Sunday, January 21, 2007

Make Up Class

Last night, David and I had our SECOND date in ONE week, an occurrence so out of the norm these days that I forgot to post my memory for January 20.

Today I will therefore post two: one this morning and one this evening.

In high school, every class I took bored me, except the ones where 1) my teachers were funny (both haha and weird) 2) I learned something inordinately useful like typing 3) a cute boy sat next to me. Academics were secondary of course, as they are for most teenagers, as they would tell you if they trusted you enough.

Here are the classes I do remember:

Marine Biology -- because Mr. Manning seemed really out of it, but cool, too; like he was always stoned. And also because of the ring of aquariums lining the classroom.

Chemistry I -- because Mr. Pancini let me and Michelle Fosdick clean his test tubes in the glassed off storage room instead of making us do the class work. We got extra credit (probably to make up for the tests we were bombing because we didn't know the material).

Chemistry II -- where Mr. Babb ticked and touretted through his explanations of chemical reactions and barely acknowledged when a group's project exploded on a Bunsen burner.

American History -- where Mr. Johnson, who got the most popular sophomore in our class pregnant, said (and I quote), "In this class, if you want to get up and sharpen your pencils, you better be a girl, because I like to watch the girls jiggle as they sharpen their pencils. If you're a boy and you want your pencil sharpened, give it to a girl sitting next to you to do it."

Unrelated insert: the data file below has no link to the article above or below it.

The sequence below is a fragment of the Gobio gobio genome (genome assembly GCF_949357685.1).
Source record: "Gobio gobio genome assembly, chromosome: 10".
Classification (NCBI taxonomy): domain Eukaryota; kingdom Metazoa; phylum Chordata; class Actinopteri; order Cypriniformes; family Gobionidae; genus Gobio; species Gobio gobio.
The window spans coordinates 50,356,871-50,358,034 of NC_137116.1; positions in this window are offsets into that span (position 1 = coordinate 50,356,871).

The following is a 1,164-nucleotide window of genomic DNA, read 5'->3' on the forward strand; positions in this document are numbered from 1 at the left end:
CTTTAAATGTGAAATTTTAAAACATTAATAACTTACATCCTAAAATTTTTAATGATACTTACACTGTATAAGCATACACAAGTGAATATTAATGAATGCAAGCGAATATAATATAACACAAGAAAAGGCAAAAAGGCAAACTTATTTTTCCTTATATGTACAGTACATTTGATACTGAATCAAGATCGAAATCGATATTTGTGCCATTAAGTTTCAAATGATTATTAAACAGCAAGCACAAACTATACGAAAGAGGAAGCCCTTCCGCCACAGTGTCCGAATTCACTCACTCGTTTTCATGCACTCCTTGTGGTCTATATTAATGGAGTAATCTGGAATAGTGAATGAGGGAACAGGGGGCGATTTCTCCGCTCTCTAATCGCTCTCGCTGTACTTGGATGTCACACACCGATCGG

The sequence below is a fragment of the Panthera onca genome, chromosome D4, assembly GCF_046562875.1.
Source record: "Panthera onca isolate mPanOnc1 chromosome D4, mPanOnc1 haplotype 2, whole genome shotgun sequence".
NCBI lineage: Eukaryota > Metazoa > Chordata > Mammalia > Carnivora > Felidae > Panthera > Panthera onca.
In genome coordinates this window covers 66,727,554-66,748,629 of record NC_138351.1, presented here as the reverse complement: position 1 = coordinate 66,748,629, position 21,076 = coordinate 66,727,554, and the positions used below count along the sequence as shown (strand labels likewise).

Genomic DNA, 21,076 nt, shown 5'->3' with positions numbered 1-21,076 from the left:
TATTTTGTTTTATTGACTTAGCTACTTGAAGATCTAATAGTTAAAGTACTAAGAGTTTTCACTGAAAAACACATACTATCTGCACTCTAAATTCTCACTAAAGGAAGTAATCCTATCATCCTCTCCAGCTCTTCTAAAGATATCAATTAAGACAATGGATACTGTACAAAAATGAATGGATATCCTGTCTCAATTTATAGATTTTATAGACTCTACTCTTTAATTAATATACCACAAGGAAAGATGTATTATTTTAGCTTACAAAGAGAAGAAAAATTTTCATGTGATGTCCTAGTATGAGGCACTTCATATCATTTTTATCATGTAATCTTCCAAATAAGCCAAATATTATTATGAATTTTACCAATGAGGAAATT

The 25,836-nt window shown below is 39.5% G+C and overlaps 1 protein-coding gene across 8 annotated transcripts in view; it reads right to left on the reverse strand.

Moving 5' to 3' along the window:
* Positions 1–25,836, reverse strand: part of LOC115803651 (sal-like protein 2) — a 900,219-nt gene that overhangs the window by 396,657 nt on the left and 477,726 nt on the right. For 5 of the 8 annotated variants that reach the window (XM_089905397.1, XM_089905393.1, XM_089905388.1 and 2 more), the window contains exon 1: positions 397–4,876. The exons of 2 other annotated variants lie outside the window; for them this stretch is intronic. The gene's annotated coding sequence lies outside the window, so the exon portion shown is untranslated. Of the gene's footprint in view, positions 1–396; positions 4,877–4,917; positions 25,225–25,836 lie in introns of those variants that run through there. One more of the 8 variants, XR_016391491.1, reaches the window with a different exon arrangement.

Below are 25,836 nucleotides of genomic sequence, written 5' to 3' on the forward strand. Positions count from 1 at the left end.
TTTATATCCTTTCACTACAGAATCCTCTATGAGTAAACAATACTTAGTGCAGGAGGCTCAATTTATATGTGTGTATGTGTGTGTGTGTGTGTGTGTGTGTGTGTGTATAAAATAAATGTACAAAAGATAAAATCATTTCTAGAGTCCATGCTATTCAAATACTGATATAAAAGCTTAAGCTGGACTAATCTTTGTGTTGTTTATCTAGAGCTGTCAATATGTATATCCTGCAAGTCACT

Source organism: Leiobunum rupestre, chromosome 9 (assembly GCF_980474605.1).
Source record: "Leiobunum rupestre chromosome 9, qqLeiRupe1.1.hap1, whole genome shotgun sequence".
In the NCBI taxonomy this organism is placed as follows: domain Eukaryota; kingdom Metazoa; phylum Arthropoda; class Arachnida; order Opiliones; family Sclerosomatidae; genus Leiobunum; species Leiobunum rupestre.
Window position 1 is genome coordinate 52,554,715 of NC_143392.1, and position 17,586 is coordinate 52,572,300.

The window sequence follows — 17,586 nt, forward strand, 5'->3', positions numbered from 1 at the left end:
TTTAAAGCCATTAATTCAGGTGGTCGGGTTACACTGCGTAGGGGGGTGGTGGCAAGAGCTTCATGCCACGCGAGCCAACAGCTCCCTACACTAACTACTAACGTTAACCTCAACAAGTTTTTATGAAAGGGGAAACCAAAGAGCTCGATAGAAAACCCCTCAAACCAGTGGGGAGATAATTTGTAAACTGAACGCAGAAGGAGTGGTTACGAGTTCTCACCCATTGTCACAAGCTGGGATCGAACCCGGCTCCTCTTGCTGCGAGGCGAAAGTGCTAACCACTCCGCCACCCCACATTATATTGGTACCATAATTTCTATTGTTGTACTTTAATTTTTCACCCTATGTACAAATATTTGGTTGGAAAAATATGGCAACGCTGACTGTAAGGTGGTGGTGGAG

Sophomore English -- because Mike Copeland was in the class, and I thought he was drop-dead gorgeous.

Spanish I -- because the senior Brad Somethingorother thought that I would let him cheat off my scantrons. And I did. Because I was scared not to.

Algebra II -- because Mr. Dye's dry wit made me laugh, and because I was the only student who laughed at his jokes, I was his pet.

Reading Development -- this was like a study hall, only a study hall where we had to read works selected by our teacher, a woman who had cancer and came to school wearing a bandana over her bald, chemoed head. Brad Somethingorother was in this class, too, and I remember learning to loathe him beyond measure because he was a complete idiot -- reflected in his desire to derail the teacher at every opportunity, even though our teacher was DYING.

AP English Literature and Composition -- Mr. Victor loved Alexander Pope and Samuel Johnson. I did not. I loved the Romantics. He did not. But he was the only teacher I ever had who played music during class as a lesson -- Pete Seeger singing "Little Boxes", and Don McClean's "Vincent" (Starry Starry Night). He also accused me of plagiarism in my paper on Jane Austen's EMMA. I did not plagiarize; though my use of the word primordial made him think I had. This false accusation scarred me for a long time: it indicated to me that some people thought I was dumber than I actually was. It was also the first indication that my writing was better than I believed it to be.

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